Food security, as defined by the United Nations, means that all people, at all times, have physical, social, and economic access to sufficient, safe, and nutritious food that serves their food preferences and dietary needs for an active and healthy life. Key to achieving food security in a way that’s more sustainable than current practices is urban agriculture—not as an outright replacement for rural farming, but as a crucial component in a balanced system.

Urban agriculture can take many forms: rooftop greenhouses, raised beds, and community-farming initiatives such as the City of Atlanta’s “Aglanta” program, which turns underused parcels in utility rights-of-way into farm plots eligible for U.S. Department of Agriculture certificates and associated loans. Ultimately, though, horizontal strategies are not productive enough to make a real dent in the food needs of a city. (If raised beds covered every rooftop in Manhattan, the produce grown would feed only about 2 percent of the borough’s population.) Just as cities grow vertically, so too must urban agriculture, and that means bringing it indoors.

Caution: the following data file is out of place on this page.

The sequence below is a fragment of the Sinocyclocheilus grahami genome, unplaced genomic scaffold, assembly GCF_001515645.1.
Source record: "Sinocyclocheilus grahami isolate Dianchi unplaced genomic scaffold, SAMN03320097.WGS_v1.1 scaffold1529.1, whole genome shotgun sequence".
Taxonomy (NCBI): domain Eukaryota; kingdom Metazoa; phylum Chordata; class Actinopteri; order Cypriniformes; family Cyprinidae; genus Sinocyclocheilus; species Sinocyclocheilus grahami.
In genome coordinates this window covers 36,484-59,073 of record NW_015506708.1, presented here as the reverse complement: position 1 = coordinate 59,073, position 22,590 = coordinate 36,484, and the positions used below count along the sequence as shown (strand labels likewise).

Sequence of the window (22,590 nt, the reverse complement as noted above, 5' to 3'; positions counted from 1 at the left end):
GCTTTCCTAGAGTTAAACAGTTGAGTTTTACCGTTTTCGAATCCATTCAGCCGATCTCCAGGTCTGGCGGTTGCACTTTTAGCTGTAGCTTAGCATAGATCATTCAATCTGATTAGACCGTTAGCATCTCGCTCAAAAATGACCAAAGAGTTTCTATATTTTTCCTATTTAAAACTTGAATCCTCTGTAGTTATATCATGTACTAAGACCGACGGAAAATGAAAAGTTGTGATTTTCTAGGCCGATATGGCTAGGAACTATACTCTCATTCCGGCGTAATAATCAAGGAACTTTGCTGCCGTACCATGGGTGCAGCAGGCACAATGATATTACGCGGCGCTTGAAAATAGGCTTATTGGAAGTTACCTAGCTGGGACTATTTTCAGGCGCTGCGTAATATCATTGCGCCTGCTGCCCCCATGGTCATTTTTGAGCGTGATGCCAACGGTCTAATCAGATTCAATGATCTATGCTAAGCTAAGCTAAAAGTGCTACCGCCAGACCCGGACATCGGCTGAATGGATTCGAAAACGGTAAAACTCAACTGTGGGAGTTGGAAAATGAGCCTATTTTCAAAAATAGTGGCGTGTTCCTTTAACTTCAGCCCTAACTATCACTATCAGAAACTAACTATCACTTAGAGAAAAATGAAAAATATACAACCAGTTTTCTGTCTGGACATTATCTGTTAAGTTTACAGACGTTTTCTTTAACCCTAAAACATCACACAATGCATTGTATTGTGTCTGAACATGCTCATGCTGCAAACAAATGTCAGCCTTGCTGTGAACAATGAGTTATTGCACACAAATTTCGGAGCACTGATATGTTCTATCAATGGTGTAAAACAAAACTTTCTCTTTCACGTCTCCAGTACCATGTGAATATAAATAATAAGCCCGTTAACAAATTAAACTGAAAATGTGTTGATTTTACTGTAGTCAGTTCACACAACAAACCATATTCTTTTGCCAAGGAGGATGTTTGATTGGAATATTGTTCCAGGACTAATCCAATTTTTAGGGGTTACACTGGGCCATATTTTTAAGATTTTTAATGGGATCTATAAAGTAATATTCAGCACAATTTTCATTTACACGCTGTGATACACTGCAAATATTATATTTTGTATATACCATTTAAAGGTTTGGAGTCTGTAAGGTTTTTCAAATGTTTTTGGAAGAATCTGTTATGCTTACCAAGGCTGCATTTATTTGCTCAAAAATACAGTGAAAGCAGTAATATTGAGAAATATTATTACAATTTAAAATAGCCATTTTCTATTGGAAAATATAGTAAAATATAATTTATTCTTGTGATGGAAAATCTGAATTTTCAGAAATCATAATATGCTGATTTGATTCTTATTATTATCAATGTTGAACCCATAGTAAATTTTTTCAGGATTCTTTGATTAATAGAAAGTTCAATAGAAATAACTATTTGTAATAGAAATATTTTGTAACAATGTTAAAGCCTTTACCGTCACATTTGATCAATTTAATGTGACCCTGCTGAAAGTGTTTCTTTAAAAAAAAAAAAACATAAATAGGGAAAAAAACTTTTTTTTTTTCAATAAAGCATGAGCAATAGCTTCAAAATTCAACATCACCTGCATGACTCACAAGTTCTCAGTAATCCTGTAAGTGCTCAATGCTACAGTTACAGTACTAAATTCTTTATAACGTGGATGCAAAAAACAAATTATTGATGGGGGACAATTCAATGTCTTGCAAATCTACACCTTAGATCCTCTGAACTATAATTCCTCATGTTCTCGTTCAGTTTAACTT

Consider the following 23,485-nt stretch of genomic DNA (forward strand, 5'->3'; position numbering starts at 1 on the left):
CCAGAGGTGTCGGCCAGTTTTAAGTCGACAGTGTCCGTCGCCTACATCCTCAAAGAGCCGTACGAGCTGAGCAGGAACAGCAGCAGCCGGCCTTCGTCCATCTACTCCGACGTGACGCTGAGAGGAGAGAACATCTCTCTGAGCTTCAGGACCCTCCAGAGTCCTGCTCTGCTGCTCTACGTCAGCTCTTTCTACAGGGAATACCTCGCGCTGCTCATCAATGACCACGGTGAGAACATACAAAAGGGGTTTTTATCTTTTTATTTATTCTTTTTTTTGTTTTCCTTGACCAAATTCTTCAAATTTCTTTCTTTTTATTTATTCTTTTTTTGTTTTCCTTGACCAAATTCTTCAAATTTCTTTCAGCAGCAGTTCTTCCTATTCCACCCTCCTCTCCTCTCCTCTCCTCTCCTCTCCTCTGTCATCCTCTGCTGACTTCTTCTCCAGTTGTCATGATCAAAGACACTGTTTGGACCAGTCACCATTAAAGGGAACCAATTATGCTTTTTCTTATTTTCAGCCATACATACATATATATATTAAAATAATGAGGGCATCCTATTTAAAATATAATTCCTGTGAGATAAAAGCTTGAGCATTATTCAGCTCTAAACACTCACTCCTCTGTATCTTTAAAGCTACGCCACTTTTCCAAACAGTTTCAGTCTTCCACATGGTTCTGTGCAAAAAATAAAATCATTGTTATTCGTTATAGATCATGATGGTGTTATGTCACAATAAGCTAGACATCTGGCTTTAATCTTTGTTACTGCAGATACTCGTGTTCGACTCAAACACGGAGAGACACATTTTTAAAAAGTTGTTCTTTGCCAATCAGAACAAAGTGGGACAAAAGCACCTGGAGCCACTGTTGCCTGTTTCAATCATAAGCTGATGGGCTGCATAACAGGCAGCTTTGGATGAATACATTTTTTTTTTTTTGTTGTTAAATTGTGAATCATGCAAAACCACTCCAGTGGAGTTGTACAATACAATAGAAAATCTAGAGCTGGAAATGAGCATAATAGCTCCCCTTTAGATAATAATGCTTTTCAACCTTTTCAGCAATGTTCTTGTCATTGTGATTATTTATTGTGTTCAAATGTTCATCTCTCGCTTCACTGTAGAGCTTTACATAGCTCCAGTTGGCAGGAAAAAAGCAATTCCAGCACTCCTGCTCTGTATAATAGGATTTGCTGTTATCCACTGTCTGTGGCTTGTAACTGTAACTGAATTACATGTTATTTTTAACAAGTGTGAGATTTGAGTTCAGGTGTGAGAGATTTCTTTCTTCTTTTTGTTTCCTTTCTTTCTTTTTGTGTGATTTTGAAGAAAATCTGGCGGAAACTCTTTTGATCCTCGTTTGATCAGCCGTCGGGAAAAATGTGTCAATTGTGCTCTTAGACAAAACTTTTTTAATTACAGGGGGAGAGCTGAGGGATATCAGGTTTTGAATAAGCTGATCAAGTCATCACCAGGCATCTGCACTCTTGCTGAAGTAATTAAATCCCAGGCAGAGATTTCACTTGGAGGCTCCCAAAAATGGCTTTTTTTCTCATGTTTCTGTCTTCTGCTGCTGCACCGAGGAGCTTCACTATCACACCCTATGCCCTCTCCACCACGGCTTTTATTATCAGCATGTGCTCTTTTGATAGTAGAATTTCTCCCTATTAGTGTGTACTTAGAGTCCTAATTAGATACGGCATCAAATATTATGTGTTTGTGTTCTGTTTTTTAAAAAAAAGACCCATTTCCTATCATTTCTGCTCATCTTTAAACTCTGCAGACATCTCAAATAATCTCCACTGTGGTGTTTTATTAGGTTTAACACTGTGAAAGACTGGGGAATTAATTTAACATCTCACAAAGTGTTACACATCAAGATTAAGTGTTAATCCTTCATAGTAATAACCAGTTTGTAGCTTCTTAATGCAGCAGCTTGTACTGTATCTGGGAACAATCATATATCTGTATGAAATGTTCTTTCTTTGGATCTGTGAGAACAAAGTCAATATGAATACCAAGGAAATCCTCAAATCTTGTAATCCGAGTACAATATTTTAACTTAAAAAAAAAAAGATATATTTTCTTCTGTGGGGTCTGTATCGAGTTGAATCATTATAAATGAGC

“Controlled environments have been used for many years,” says Chieri Kubota, a professor of controlled environment agriculture (CEA) in the Department of Horticulture and Crop Science at Ohio State University. “Now that multiple issues are making conventional production outdoors more difficult, putting controlled environments in and near cities brings food production closer to potential markets—and also to younger generations of potential farmers who want to live in urban centers.”